Thursday, June 24, 2010

Sudden Impact

You know how in the movies when different law enforcement agencies fight over jurisdiction and the overseeing of a particular crime scene? Well, I’ve finally discovered why this happens.

I was on my way home from work the other day when I witnessed a particularly hair rising incident. I was driving by a elderly cyclist, when she suddenly started wobbling and losing control. I continued to watch her in my rear view mirror, and sure enough, she toppled over, falling on her right side as she made contact with the unrelenting cement. Her body awkwardly absorbed the impact as she collapsed. Her unprotected head, obediently complying with the laws of inertia, collided with the sidewalk with a bone-crushing thud.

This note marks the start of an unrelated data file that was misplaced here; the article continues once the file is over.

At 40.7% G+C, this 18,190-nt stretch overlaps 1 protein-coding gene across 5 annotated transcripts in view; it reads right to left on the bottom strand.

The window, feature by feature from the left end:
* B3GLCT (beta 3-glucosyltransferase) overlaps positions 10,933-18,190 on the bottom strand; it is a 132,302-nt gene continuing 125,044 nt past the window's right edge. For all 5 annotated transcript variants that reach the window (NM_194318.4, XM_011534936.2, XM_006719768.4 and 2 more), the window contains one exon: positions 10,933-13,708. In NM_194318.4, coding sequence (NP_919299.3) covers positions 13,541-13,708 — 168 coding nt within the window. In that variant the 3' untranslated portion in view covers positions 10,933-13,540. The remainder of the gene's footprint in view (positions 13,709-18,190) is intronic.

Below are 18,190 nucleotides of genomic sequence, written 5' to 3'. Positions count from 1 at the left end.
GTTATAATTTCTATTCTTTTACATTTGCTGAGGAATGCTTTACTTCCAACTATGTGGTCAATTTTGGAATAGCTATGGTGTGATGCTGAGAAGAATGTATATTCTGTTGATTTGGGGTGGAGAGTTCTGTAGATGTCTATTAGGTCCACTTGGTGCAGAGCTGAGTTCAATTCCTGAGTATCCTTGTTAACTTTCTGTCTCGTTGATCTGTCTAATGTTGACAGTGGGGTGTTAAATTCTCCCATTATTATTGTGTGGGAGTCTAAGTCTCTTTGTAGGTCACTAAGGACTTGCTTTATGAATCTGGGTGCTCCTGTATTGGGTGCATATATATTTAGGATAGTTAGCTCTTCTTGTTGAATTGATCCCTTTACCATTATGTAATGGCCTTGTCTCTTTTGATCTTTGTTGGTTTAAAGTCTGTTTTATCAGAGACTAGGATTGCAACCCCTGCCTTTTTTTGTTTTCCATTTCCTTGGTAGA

Without a moment’s hesitation, I pulled over, flicked on my hazards, and double-timed it to the woman to make sure that she was okay. When I reached her, she was sitting up with her hand lightly palpating the area of her head from which blood was gushing forth. Not necessarily, a Grey’s Anatomy geyser of spewing death, but more like a UFC knee to the forehead gash that would undoubtedly require a few stitches.  I asked her a few questions like whether she needed me to call an ambulance, and if she was okay, as I contemplated running back to the car for my first aid kit. By then, another motorist had approached and handed me a towel, which I was going to put on the wound and apply pressure. Before I could use the towel and ask the other Samaritan, who was holding his cell phone to call 911, an off duty, hot shot, fire-house paramedic couple came barreling in. The guy told us to step back as he snatched the towel, applied it to the lady’s head, while the girl knelt in front of the slightly disoriented woman and began to hurl a barrage of questions at her.